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Scareware threat continues to rise, with security experts attempting to do everything they can to limit the damage

Security company Symantec disclosed that online criminals are cashing in by scaring PC users into downloading exploited anti-virus software.

In the past 12 months, more than 40 million people across the world have been tricked into installing 'scareware' software.  Specifically, criminals trick PC users into downloading a piece of software -- anti-virus and anti-spyware are two popular program types -- that are malicious pieces of software so they are able to acquire credit card information and other sensitive information.

In addition, some criminals create pop-up alerts telling PC users they face a serious risk, then offer fake anti-virus software that can be used to clean up the computer.  The catch?  The software costs money, and users still end up being compromised by the fake software.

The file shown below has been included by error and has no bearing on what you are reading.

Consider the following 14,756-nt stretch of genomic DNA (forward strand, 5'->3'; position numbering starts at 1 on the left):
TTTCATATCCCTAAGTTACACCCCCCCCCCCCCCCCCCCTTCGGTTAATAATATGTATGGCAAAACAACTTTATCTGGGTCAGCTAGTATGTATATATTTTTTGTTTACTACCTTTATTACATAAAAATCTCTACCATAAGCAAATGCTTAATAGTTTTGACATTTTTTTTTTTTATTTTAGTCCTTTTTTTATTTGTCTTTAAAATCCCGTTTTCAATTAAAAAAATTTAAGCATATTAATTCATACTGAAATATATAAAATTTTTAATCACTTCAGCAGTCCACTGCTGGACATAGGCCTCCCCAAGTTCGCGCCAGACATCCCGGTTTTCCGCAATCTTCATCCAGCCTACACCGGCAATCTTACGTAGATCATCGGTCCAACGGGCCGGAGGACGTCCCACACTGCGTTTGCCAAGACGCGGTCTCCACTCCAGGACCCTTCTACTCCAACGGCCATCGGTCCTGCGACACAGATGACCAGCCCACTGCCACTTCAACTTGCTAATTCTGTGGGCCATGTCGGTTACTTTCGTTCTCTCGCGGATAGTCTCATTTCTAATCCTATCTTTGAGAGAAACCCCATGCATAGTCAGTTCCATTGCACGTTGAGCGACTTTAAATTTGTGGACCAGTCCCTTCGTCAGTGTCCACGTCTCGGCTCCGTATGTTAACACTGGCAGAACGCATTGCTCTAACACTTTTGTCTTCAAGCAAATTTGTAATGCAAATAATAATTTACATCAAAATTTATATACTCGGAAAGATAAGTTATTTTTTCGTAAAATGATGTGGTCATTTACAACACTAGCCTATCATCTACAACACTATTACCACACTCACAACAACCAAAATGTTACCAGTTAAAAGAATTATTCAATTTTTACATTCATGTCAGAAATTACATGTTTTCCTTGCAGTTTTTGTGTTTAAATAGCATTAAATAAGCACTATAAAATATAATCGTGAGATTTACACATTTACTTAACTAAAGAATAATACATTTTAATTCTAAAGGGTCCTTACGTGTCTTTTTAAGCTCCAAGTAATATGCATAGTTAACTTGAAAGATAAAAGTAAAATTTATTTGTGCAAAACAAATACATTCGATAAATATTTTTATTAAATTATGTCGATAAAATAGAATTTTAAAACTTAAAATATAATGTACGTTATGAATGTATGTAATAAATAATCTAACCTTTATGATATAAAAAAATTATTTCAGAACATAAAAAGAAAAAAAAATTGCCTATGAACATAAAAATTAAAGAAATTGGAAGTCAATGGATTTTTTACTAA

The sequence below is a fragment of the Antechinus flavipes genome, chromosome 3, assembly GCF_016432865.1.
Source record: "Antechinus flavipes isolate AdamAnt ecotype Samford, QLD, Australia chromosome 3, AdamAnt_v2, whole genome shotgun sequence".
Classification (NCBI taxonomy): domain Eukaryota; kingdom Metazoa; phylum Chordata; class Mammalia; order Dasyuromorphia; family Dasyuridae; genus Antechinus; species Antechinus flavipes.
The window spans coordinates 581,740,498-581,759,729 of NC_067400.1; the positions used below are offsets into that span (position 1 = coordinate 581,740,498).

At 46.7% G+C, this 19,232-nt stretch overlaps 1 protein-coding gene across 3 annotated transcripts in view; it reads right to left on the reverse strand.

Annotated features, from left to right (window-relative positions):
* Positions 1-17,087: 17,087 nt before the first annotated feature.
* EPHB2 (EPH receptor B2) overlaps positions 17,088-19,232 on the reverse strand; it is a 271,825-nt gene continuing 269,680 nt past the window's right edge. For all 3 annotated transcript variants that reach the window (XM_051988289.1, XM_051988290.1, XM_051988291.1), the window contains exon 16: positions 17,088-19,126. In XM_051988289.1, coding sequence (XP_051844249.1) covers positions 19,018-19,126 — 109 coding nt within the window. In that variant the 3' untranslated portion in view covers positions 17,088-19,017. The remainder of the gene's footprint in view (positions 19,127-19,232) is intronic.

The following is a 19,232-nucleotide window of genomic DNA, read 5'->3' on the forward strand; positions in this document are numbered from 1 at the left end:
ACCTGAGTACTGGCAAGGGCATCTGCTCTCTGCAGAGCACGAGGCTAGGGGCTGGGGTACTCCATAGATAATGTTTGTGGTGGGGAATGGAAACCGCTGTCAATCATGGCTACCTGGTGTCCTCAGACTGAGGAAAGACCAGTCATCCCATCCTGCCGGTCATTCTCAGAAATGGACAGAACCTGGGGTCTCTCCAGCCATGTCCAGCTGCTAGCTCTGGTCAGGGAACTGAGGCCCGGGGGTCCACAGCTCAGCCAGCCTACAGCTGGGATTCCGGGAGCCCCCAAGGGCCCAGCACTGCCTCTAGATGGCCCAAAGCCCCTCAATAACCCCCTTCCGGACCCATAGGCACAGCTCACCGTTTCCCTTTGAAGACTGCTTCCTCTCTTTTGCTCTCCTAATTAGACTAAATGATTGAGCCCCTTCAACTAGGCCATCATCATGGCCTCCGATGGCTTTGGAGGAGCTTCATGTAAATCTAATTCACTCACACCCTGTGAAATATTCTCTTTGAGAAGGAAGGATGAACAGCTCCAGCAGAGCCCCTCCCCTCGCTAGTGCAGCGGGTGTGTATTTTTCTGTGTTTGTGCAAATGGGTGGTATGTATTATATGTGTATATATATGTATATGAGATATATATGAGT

"Obviously, you're losing your own hard-earned cash up front, but at the back end of that, if you're transacting with these guys online you're offering them credit card details, debit card details and other personal information," Symantec employee Con Mallon told BBC.  

The 43 million were victims of the scareware threat from July 2008 to June 2009, when researchers began collecting information.

The overall threat of identity theft and bank fraud continues to increase as criminals use more sophisticated techniques to compromise PC users.  Furthermore, even more people around the world are now using the Internet to view bank information, pay bills, and shop online.